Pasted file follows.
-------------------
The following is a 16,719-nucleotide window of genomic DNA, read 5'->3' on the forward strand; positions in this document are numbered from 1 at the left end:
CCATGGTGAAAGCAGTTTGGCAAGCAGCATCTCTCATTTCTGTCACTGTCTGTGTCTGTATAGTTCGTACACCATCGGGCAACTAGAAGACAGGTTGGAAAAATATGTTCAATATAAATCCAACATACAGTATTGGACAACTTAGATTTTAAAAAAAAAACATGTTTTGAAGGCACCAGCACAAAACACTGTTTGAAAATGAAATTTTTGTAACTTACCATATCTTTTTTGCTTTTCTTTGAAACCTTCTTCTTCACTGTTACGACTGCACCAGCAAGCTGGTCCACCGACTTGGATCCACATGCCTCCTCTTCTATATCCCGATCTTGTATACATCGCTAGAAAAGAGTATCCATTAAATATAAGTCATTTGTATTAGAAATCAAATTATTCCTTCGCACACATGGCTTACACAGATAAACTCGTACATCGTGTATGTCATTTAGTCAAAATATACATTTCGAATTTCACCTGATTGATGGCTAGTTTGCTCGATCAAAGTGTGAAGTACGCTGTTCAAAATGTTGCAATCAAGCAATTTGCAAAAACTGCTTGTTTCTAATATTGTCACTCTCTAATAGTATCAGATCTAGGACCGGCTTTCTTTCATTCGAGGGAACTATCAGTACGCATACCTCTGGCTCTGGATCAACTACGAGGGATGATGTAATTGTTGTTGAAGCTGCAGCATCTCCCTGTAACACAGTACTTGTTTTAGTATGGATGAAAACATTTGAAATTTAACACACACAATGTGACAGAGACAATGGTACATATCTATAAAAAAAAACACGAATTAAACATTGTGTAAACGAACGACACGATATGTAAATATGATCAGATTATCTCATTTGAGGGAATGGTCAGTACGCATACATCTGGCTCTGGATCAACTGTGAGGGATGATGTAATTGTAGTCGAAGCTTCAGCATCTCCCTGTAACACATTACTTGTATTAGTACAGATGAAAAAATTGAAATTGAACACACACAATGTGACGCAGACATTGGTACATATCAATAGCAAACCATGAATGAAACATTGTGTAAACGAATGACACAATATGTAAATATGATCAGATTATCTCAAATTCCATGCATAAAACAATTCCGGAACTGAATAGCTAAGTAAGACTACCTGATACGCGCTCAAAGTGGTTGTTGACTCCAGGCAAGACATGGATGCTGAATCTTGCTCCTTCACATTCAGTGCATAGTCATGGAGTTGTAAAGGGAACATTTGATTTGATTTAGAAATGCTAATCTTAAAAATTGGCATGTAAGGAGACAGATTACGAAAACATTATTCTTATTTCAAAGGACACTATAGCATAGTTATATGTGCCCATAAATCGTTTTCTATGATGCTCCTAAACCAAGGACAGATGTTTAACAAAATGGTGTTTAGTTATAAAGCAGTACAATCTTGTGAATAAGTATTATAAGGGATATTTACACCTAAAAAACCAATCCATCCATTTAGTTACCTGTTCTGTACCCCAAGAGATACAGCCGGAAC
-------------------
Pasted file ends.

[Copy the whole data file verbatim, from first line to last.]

The following is a 16,719-nucleotide window of genomic DNA, read 5'->3' on the forward strand; positions in this document are numbered from 1 at the left end:
CCATGGTGAAAGCAGTTTGGCAAGCAGCATCTCTCATTTCTGTCACTGTCTGTGTCTGTATAGTTCGTACACCATCGGGCAACTAGAAGACAGGTTGGAAAAATATGTTCAATATAAATCCAACATACAGTATTGGACAACTTAGATTTTAAAAAAAAAACATGTTTTGAAGGCACCAGCACAAAACACTGTTTGAAAATGAAATTTTTGTAACTTACCATATCTTTTTTGCTTTTCTTTGAAACCTTCTTCTTCACTGTTACGACTGCACCAGCAAGCTGGTCCACCGACTTGGATCCACATGCCTCCTCTTCTATATCCCGATCTTGTATACATCGCTAGAAAAGAGTATCCATTAAATATAAGTCATTTGTATTAGAAATCAAATTATTCCTTCGCACACATGGCTTACACAGATAAACTCGTACATCGTGTATGTCATTTAGTCAAAATATACATTTCGAATTTCACCTGATTGATGGCTAGTTTGCTCGATCAAAGTGTGAAGTACGCTGTTCAAAATGTTGCAATCAAGCAATTTGCAAAAACTGCTTGTTTCTAATATTGTCACTCTCTAATAGTATCAGATCTAGGACCGGCTTTCTTTCATTCGAGGGAACTATCAGTACGCATACCTCTGGCTCTGGATCAACTACGAGGGATGATGTAATTGTTGTTGAAGCTGCAGCATCTCCCTGTAACACAGTACTTGTTTTAGTATGGATGAAAACATTTGAAATTTAACACACACAATGTGACAGAGACAATGGTACATATCTATAAAAAAAAACACGAATTAAACATTGTGTAAACGAACGACACGATATGTAAATATGATCAGATTATCTCATTTGAGGGAATGGTCAGTACGCATACATCTGGCTCTGGATCAACTGTGAGGGATGATGTAATTGTAGTCGAAGCTTCAGCATCTCCCTGTAACACATTACTTGTATTAGTACAGATGAAAAAATTGAAATTGAACACACACAATGTGACGCAGACATTGGTACATATCAATAGCAAACCATGAATGAAACATTGTGTAAACGAATGACACAATATGTAAATATGATCAGATTATCTCAAATTCCATGCATAAAACAATTCCGGAACTGAATAGCTAAGTAAGACTACCTGATACGCGCTCAAAGTGGTTGTTGACTCCAGGCAAGACATGGATGCTGAATCTTGCTCCTTCACATTCAGTGCATAGTCATGGAGTTGTAAAGGGAACATTTGATTTGATTTAGAAATGCTAATCTTAAAAATTGGCATGTAAGGAGACAGATTACGAAAACATTATTCTTATTTCAAAGGACACTATAGCATAGTTATATGTGCCCATAAATCGTTTTCTATGATGCTCCTAAACCAAGGACAGATGTTTAACAAAATGGTGTTTAGTTATAAAGCAGTACAATCTTGTGAATAAGTATTATAAGGGATATTTACACCTAAAAAACCAATCCATCCATTTAGTTACCTGTTCTGTACCCCAAGAGATACAGCCGGAAC